Your home may be affected by smoke, soot and ash, chemicals, structural damage, and water damage. This information is a collection of health and safety items to think about as you start to repair your home. It covers many general topics. Not all of the information may apply to your situation.
Food, medicines, cleaners, cosmetics, and other personal care products can be damaged by heat, smoke, and the chemicals used to fight the fire.
There will be items that will need to be properly disposed of after your fire-damaged home has been inspected. Before getting rid of these items, make sure that you put them in your inventory as part of your fire insurance claim.
Please note that you may need to throw out items not listed in this document.
Your fridge and freezer may also have been without power for some time now and could smell.
Check the food in your home and
throw it out if:
Be safe. If in doubt, throw it out.
Fridges and Freezers
Contact your insurance company to see if you need to replace your fridge or freezer and if you have coverage for this. Follow your local guidelines for what to do with the old fridges and freezers if you need to replace them.
If you are keeping your fridge or freezer, clean, disinfect, and deodorize them once you have thrown out all the spoiled food.
To do this:
Medications and Personal Care Products
Contact your insurance company and take lots of photos before throwing anything out.
There may be smoke damage and soot in your home after the fire.
If you will be doing the cleaning:
Contact your local municipality to make sure there are no water or sewage restrictions before rinsing the exterior of your home.
Fabric, carpets, and clothing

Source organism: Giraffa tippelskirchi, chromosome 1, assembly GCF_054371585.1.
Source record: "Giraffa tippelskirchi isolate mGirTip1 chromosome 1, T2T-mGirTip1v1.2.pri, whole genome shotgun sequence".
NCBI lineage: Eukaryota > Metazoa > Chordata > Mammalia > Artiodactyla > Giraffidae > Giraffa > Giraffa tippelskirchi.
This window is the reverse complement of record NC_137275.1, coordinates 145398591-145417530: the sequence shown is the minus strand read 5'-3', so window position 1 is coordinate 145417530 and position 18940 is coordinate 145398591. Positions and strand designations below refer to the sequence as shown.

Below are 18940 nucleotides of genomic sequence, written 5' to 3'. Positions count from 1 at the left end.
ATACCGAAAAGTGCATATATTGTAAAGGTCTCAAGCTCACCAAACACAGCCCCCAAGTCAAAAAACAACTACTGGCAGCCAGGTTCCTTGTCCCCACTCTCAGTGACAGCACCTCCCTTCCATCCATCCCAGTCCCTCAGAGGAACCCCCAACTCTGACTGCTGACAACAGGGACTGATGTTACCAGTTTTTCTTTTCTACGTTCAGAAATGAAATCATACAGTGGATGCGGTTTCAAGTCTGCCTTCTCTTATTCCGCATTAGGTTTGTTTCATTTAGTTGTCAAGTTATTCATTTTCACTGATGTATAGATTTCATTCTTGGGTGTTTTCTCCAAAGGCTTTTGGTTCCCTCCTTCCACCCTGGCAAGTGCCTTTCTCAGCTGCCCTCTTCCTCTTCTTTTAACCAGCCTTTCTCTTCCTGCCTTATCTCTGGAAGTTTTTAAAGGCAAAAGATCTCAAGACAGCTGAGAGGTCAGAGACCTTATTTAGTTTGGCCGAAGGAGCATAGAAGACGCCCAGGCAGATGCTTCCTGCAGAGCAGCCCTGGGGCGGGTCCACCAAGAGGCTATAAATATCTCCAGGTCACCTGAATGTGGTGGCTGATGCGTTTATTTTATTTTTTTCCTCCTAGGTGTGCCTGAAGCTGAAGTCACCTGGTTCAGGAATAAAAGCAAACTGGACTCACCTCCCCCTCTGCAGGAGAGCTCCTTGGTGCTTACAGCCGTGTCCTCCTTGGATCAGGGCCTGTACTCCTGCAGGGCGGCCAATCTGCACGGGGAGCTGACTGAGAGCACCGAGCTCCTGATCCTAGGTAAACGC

If your home was damaged by water, you will need to get rid of all excess water to limit the potential for mould growth.
If you find a small amount of mould (typically under 10 square feet), and you wish to do the work yourself, more information is available here:
Steps for Mould Remediation In Private Homes
If you’re a tenant, notify your landlord of any mould concerns and work with them to arrange for proper cleanup.
Your yard and surrounding areas may be impacted by fire ash and soot.
If you decide to manage this yourself:
Some fire retardants can make people and pets sick if swallowed. Fire retardants can cause eye irritation, dry skin, and stinging to cuts and scrapes on your skin. See your family doctor as soon as possible if you have any reaction to these products.
If your home was sprayed with fire retardant or the wind blew some onto your house it should be removed. The siding and roof of your house and your vehicles should be cleaned. Also to be cleaned are any outside toys, furniture, or tools. A fire restoration contractor will be able to help you with this.
For additional information on wildfire recovery please go to the
Environmental Public Health website.
Current as of: June 26, 2018
Author: Environmental Public Health, Alberta Health Services
This material is not a substitute for the advice of a qualified health professional. This material is intended for general information only and is provided on an "as is", "where is" basis. Although reasonable efforts were made to confirm the accuracy of the information, Alberta Health Services does not make any representation or warranty, express, implied or statutory, as to the accuracy, reliability, completeness, applicability or fitness for a particular purpose of such information. Alberta Health Services expressly disclaims all liability for the use of these materials, and for any claims, actions, demands or suits arising from such use.